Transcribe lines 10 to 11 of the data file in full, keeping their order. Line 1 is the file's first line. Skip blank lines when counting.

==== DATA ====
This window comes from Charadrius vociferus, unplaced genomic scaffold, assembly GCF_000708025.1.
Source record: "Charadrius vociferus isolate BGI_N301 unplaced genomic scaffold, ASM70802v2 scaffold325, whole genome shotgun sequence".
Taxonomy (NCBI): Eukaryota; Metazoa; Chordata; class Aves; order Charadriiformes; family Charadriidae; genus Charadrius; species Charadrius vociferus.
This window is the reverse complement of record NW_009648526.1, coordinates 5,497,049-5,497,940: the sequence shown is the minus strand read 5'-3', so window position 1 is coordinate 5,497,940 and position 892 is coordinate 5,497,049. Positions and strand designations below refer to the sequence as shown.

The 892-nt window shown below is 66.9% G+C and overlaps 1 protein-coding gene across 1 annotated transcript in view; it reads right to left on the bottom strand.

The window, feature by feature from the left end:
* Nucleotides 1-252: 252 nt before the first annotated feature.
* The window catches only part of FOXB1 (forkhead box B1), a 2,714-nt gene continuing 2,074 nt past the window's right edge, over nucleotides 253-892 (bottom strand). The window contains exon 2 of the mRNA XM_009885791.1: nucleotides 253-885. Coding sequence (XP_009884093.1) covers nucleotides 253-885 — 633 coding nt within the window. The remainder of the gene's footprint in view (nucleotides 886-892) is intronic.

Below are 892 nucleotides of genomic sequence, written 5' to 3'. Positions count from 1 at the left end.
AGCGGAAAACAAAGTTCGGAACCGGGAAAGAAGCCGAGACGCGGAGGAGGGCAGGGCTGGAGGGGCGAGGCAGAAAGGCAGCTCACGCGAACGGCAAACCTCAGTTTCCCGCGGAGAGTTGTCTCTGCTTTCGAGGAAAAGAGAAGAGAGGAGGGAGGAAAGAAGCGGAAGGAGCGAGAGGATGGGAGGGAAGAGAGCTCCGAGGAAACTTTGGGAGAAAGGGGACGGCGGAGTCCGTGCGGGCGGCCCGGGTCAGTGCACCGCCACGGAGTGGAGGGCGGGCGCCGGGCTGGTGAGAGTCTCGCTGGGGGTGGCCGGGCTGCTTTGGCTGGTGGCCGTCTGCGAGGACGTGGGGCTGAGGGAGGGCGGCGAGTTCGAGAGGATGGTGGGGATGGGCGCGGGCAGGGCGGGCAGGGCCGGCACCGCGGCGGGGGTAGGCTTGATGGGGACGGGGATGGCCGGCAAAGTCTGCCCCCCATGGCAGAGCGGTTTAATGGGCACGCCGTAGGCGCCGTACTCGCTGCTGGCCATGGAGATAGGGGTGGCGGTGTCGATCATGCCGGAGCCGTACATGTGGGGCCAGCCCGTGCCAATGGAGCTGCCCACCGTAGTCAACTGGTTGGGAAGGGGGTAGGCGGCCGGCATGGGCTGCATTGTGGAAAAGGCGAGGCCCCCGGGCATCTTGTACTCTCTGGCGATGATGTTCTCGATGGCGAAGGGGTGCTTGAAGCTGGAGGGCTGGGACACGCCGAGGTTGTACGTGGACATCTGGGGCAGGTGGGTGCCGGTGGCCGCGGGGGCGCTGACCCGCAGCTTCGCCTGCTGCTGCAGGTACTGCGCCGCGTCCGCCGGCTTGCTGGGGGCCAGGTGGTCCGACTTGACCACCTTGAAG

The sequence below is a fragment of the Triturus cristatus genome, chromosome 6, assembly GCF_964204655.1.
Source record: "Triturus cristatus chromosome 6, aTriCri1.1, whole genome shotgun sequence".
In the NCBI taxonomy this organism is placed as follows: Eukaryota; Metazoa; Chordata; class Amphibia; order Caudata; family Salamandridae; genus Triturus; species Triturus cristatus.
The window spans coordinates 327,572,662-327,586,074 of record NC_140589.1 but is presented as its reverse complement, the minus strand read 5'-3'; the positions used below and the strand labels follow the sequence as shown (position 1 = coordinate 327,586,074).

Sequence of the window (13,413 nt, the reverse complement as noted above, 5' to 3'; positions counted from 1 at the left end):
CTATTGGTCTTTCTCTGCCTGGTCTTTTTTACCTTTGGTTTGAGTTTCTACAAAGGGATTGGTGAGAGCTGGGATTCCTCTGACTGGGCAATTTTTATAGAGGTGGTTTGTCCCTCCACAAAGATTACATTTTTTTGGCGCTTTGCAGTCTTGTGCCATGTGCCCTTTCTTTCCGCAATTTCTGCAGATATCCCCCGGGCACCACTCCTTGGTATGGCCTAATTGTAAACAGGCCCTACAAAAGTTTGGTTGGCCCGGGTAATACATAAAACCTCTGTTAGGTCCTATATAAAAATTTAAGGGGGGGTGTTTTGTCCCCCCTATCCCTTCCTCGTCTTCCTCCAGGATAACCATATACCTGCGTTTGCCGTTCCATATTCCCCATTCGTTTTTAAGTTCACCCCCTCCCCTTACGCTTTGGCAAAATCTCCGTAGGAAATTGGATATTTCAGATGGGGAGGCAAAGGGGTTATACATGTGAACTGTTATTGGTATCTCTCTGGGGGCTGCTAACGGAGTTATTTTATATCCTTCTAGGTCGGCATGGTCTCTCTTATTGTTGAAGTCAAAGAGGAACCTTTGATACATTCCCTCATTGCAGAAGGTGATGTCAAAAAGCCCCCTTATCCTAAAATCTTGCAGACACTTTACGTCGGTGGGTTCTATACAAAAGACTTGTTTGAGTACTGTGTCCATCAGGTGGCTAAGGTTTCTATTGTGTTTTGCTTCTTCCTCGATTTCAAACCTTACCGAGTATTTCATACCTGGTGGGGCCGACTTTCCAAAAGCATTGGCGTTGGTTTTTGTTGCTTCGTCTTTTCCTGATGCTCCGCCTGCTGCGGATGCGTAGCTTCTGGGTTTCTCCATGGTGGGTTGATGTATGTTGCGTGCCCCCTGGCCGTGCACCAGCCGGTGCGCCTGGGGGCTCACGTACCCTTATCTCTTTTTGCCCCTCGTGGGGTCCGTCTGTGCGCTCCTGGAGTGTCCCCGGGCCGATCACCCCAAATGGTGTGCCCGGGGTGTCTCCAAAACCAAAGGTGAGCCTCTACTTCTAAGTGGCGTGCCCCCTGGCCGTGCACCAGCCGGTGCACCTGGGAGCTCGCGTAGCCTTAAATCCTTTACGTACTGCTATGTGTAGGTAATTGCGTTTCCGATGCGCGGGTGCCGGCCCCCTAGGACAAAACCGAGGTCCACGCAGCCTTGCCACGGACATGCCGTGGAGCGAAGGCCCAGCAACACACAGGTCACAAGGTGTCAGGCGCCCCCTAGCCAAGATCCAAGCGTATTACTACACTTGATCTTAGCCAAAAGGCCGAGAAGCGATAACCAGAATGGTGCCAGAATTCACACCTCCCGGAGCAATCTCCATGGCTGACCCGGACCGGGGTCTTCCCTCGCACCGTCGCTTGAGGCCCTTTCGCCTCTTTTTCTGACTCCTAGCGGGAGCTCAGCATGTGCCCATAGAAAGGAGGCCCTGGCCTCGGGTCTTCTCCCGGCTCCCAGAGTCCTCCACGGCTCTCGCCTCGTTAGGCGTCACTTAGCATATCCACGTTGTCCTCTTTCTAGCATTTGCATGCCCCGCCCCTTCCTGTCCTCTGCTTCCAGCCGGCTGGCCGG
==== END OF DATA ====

AGCGGAAAACAAAGTTCGGAACCGGGAAAGAAGCCGAGACGCGGAGGAGGGCAGGGCTGGAGGGGCGAGGCAGAAAGGCAGCTCACGCGAACGGCAAACCTCAGTTTCCCGCGGAGAGTTGTCTCTGCTTTCGAGGAAAAGAGAAGAGAGGAGGGAGGAAAGAAGCGGAAGGAGCGAGAGGATGGGAGGGAAGAGAGCTCCGAGGAAACTTTGGGAGAAAGGGGACGGCGGAGTCCGTGCGGGCGGCCCGGGTCAGTGCACCGCCACGGAGTGGAGGGCGGGCGCCGGGCTGGTGAGAGTCTCGCTGGGGGTGGCCGGGCTGCTTTGGCTGGTGGCCGTCTGCGAGGACGTGGGGCTGAGGGAGGGCGGCGAGTTCGAGAGGATGGTGGGGATGGGCGCGGGCAGGGCGGGCAGGGCCGGCACCGCGGCGGGGGTAGGCTTGATGGGGACGGGGATGGCCGGCAAAGTCTGCCCCCCATGGCAGAGCGGTTTAATGGGCACGCCGTAGGCGCCGTACTCGCTGCTGGCCATGGAGATAGGGGTGGCGGTGTCGATCATGCCGGAGCCGTACATGTGGGGCCAGCCCGTGCCAATGGAGCTGCCCACCGTAGTCAACTGGTTGGGAAGGGGGTAGGCGGCCGGCATGGGCTGCATTGTGGAAAAGGCGAGGCCCCCGGGCATCTTGTACTCTCTGGCGATGATGTTCTCGATGGCGAAGGGGTGCTTGAAGCTGGAGGGCTGGGACACGCCGAGGTTGTACGTGGACATCTGGGGCAGGTGGGTGCCGGTGGCCGCGGGGGCGCTGACCCGCAGCTTCGCCTGCTGCTGCAGGTACTGCGCCGCGTCCGCCGGCTTGCTGGGGGCCAGGTGGTCCGACTTGACCACCTTGAAG

The sequence below is a fragment of the Triturus cristatus genome, chromosome 6, assembly GCF_964204655.1.